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The Power of Coworkers for Employee Engagement

August 20, 2010

In my final year of high school, I was convinced that going into science. Early in the year, I was deeply engaged and was receiving high marks. Also I had I had several close friends in the class. As the year progressed my marks and interest began to dip. The reason was that friends began to disappear as university acceptances started to arrive. As a result the class became boring and I found it difficult to find my motivation.

I’ve discovered that this issue of close co-workers is crucial to my engagement even if the actual work is not engaging. A Gallup study showed that people who reported having a best friend at work were 27% more likely to feel they are important in the company’s success, 27% more likely to report that their opinions matter at work and 21% more likely to feel they can do their best every day.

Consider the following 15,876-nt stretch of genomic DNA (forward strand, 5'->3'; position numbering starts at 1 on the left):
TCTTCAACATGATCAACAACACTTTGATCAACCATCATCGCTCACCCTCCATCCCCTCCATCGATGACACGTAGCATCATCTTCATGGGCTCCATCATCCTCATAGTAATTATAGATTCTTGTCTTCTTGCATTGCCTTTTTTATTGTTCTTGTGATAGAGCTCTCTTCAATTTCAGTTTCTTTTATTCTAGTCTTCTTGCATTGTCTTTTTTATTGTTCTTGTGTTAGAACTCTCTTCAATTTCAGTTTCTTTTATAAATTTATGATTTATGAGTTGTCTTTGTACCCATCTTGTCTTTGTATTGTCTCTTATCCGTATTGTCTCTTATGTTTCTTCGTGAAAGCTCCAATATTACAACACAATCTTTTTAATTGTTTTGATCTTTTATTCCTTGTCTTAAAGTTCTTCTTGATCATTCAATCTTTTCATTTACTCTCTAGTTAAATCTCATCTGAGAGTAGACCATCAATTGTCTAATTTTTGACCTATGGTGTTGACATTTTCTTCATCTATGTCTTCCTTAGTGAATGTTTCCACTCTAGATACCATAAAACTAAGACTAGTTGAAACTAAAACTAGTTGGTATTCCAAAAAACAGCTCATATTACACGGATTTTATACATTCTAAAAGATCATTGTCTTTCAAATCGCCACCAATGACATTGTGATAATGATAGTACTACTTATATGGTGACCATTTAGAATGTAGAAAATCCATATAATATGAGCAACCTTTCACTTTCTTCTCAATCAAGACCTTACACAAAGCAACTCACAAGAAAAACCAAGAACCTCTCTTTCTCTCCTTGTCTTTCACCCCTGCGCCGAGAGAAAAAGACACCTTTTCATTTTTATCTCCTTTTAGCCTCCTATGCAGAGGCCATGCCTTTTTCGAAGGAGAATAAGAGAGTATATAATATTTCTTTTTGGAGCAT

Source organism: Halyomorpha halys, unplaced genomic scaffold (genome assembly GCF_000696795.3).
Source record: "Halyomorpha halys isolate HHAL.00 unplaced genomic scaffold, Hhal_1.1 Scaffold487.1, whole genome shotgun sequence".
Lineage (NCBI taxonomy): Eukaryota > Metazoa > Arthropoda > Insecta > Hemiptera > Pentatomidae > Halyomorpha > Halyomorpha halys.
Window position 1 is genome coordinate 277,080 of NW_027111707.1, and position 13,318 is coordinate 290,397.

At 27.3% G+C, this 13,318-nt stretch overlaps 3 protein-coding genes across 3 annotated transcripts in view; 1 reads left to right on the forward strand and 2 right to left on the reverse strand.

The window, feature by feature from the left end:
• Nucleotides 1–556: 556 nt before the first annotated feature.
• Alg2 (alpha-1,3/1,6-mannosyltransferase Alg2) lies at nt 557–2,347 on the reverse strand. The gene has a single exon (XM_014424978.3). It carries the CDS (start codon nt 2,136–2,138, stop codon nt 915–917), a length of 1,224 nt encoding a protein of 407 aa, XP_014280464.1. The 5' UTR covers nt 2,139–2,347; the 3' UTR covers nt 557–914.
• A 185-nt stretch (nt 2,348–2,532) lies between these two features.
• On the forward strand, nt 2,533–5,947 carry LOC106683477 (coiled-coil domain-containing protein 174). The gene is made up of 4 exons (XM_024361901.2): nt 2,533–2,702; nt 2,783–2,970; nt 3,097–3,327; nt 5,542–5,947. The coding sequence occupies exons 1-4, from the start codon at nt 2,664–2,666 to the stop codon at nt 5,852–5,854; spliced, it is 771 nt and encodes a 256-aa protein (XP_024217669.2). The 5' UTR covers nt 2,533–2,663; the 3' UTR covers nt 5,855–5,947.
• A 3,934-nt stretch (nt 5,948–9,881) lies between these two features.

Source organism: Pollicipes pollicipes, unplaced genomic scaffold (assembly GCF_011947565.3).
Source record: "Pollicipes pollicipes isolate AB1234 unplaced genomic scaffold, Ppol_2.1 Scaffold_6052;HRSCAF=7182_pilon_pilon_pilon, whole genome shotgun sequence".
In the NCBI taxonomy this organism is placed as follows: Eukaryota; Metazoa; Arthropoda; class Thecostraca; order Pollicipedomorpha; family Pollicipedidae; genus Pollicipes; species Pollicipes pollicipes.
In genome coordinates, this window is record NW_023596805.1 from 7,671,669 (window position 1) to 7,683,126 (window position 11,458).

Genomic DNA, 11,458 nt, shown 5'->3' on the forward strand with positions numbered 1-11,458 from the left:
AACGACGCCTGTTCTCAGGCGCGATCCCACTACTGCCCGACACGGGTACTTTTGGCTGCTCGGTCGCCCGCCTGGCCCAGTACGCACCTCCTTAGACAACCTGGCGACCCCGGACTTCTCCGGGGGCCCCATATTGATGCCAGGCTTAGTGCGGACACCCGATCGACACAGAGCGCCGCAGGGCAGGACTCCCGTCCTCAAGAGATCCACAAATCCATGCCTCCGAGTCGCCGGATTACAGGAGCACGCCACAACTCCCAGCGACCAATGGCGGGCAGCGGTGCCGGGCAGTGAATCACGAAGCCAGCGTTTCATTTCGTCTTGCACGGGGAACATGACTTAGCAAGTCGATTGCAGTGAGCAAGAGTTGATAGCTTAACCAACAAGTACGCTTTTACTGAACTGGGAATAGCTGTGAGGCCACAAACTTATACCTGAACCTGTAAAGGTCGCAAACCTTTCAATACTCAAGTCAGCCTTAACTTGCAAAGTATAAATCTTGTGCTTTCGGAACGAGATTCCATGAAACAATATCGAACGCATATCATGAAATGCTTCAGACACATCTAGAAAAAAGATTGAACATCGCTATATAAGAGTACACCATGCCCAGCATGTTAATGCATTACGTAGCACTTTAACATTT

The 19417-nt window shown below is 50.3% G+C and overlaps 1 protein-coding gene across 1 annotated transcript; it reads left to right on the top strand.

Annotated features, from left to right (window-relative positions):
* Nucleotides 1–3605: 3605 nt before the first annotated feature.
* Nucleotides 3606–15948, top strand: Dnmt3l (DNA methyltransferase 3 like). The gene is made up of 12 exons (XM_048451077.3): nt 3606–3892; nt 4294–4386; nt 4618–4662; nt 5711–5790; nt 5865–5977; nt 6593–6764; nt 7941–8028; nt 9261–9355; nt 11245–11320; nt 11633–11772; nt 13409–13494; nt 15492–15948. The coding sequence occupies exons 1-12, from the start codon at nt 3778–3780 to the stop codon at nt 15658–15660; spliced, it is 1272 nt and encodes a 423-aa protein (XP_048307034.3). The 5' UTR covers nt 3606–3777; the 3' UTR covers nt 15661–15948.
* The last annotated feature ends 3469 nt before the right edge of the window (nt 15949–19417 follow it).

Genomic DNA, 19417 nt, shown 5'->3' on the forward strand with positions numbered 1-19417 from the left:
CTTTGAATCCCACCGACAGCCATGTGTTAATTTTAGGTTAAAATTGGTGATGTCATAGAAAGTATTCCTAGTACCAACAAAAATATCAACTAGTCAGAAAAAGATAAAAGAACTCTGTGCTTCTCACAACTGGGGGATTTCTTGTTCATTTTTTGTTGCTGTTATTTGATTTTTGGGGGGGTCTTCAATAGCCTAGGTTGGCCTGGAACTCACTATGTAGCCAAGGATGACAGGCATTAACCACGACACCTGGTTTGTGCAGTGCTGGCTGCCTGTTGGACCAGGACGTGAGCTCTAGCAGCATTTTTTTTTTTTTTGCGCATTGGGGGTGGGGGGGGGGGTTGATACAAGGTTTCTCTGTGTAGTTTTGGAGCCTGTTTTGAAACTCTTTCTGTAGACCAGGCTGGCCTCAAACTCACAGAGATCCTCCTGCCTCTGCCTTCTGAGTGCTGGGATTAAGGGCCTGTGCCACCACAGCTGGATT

Several companies have succeeded because they promote a culture of friendship among coworkers. Zappos and Tec Laboratories are companies that have focused on strengthening employee relationships. Zappos for instance requires employees to type in the name of a randomly selected photo of a coworker when they log into their computers. At Tec Laboratories, the company shuts down for 3 hours a month so that employees can complement each other. These sessions have been known to grow emotional and create strong relationships among coworkers. These companies have been successful in engaging their employees because the culture that they have been able to create fosters friendships among co-workers.

In the past, employees may have been engaged by other incentives. For my generation, Gen Y, having a close relationship with coworkers plays an even more important role for our engagement at work.

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